Fluidity in Sheng: a case of synonymy rather than replacement
Matheka, Paul S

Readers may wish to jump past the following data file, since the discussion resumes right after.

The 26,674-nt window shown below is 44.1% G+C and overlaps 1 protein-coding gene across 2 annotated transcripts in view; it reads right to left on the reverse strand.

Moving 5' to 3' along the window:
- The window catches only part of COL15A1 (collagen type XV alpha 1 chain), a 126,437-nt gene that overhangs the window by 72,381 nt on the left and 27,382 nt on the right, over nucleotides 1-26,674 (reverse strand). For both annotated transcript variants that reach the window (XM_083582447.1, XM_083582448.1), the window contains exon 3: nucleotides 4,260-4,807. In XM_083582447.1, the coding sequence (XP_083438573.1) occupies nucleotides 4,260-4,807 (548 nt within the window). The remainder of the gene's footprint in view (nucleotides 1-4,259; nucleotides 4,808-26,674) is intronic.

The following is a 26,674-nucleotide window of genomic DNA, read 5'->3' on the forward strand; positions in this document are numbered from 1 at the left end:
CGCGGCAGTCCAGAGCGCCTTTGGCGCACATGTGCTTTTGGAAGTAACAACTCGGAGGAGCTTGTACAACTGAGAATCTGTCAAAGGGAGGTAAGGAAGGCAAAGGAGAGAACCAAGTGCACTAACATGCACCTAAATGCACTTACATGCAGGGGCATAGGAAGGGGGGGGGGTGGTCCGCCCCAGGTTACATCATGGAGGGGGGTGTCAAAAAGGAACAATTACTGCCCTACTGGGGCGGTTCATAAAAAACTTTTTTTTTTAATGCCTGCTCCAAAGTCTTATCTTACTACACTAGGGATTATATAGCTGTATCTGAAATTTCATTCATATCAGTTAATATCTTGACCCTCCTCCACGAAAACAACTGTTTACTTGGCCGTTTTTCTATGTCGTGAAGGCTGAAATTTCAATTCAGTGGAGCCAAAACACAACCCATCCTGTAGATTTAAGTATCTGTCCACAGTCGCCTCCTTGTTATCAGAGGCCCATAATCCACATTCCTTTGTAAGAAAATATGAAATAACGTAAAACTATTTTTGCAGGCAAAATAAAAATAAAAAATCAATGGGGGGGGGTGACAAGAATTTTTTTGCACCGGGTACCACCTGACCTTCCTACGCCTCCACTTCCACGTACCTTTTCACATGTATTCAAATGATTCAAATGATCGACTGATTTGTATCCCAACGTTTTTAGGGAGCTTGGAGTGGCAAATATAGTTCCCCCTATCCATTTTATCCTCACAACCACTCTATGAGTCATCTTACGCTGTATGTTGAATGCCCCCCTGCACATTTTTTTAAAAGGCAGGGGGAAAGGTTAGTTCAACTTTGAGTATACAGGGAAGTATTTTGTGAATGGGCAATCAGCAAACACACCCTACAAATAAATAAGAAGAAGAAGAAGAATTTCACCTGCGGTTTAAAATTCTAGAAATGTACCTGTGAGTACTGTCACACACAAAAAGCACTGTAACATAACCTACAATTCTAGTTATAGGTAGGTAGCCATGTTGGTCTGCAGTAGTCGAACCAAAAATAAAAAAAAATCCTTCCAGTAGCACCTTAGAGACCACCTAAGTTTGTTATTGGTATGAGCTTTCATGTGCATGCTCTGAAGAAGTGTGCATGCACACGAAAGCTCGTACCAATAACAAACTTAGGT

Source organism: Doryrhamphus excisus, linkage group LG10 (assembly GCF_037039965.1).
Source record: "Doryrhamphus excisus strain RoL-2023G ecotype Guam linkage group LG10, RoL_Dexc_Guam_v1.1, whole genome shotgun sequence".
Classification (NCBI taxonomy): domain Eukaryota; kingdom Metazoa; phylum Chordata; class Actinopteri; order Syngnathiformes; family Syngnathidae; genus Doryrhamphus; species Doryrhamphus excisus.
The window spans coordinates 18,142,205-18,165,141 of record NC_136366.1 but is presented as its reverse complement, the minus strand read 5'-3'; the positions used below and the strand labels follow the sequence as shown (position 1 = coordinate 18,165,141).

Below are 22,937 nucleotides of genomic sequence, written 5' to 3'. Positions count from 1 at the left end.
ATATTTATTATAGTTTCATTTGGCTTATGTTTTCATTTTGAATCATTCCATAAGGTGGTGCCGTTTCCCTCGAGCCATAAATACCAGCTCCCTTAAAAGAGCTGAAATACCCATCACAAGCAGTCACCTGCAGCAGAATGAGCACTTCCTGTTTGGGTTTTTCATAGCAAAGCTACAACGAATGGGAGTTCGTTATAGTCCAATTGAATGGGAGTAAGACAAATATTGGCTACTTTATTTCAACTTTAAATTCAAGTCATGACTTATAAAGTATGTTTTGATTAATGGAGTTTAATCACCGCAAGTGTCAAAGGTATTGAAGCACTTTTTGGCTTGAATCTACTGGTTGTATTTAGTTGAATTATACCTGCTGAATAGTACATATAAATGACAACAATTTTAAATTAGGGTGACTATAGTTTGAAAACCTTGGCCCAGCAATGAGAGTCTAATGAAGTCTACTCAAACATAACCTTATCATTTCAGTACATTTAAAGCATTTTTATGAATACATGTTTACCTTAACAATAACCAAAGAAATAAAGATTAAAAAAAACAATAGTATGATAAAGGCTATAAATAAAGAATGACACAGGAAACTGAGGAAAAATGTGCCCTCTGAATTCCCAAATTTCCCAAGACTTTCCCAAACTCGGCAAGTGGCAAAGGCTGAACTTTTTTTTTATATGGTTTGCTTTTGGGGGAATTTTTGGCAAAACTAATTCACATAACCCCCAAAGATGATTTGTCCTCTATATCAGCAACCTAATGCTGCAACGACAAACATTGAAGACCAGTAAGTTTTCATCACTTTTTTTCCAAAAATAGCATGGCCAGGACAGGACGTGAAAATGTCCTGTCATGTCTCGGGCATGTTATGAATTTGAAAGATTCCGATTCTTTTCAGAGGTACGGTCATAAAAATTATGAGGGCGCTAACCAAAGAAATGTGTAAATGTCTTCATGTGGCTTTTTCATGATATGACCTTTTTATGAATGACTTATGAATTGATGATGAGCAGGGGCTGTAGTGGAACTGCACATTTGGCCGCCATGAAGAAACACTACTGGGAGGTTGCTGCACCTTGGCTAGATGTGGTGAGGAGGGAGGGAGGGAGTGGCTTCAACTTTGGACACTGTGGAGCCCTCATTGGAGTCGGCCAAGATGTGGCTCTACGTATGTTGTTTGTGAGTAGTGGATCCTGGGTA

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This work attempts to explain that word formation processes and lexical manipulation processes that work simultaneously leads to many different words that express the same meaning in Sheng. Though we encounter problems because of the different varieties that are as a result of the dominant vernacular languages in certain areas, we still come up with data that can be used to discuss Sheng across the board. The objectives are to identify Sheng words and describe how these words capture the fluidity of language as served by Sheng. The work uses the principles of Relevance theory by Sperber and Wilson to explain how speakers of the language are able to correctly interpret new words that enter the Sheng lexicon. The study also attempts to explain how these new words are absorbed by the speaker. As the data shows, there are words that express the same meaning because of the simultaneity with which the word formation processes and the lexical manipulation process act to keep on adding new words to Sheng lexicon. Our line of argument shows that when a new word is formed, it does not replace an already existing word but rather the word will become a synonym of the previously existing word. Our argument also shows that through principles of Relevance theory by Sperber and Wilson, speakers are able to draw the correct meanings of new words which they add to the already existing Sheng lexicon. The words will then be used interchangeably and thus synonymy. The study identifies the lexicon that is used in the Kibera part of Nairobi and the sample used in the study is chosen because the words are commonly used in other parts of Nairobi.